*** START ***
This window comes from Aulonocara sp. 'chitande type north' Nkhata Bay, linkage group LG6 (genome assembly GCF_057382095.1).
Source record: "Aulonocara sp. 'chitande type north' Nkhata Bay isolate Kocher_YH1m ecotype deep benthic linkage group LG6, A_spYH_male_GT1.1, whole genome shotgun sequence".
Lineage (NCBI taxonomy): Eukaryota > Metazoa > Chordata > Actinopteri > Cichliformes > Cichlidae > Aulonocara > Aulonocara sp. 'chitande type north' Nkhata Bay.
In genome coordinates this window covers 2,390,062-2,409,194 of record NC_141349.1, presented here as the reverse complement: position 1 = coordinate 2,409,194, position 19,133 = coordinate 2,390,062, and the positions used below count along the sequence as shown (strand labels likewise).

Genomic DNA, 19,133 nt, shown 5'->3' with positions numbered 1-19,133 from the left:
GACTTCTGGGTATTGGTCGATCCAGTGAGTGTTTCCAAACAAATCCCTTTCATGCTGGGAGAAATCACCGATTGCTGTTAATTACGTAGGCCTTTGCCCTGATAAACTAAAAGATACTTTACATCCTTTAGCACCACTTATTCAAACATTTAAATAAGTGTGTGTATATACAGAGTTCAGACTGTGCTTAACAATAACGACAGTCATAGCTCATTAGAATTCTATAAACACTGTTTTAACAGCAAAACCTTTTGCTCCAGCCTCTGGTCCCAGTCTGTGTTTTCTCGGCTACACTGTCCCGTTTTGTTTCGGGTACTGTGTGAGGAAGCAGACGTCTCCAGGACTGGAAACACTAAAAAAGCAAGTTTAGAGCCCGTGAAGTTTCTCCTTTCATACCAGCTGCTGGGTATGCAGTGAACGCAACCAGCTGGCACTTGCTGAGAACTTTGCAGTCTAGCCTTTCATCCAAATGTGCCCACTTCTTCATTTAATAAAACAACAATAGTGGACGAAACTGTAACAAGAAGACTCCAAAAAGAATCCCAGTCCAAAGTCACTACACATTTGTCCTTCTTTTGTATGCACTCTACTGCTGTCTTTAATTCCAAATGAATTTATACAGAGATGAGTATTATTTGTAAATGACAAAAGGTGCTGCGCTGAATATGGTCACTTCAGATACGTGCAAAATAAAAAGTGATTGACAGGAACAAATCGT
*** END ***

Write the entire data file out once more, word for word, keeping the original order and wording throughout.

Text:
This window comes from Aulonocara sp. 'chitande type north' Nkhata Bay, linkage group LG6 (genome assembly GCF_057382095.1).
Source record: "Aulonocara sp. 'chitande type north' Nkhata Bay isolate Kocher_YH1m ecotype deep benthic linkage group LG6, A_spYH_male_GT1.1, whole genome shotgun sequence".
Lineage (NCBI taxonomy): Eukaryota > Metazoa > Chordata > Actinopteri > Cichliformes > Cichlidae > Aulonocara > Aulonocara sp. 'chitande type north' Nkhata Bay.
In genome coordinates this window covers 2,390,062-2,409,194 of record NC_141349.1, presented here as the reverse complement: position 1 = coordinate 2,409,194, position 19,133 = coordinate 2,390,062, and the positions used below count along the sequence as shown (strand labels likewise).

Genomic DNA, 19,133 nt, shown 5'->3' with positions numbered 1-19,133 from the left:
GACTTCTGGGTATTGGTCGATCCAGTGAGTGTTTCCAAACAAATCCCTTTCATGCTGGGAGAAATCACCGATTGCTGTTAATTACGTAGGCCTTTGCCCTGATAAACTAAAAGATACTTTACATCCTTTAGCACCACTTATTCAAACATTTAAATAAGTGTGTGTATATACAGAGTTCAGACTGTGCTTAACAATAACGACAGTCATAGCTCATTAGAATTCTATAAACACTGTTTTAACAGCAAAACCTTTTGCTCCAGCCTCTGGTCCCAGTCTGTGTTTTCTCGGCTACACTGTCCCGTTTTGTTTCGGGTACTGTGTGAGGAAGCAGACGTCTCCAGGACTGGAAACACTAAAAAAGCAAGTTTAGAGCCCGTGAAGTTTCTCCTTTCATACCAGCTGCTGGGTATGCAGTGAACGCAACCAGCTGGCACTTGCTGAGAACTTTGCAGTCTAGCCTTTCATCCAAATGTGCCCACTTCTTCATTTAATAAAACAACAATAGTGGACGAAACTGTAACAAGAAGACTCCAAAAAGAATCCCAGTCCAAAGTCACTACACATTTGTCCTTCTTTTGTATGCACTCTACTGCTGTCTTTAATTCCAAATGAATTTATACAGAGATGAGTATTATTTGTAAATGACAAAAGGTGCTGCGCTGAATATGGTCACTTCAGATACGTGCAAAATAAAAAGTGATTGACAGGAACAAATCGT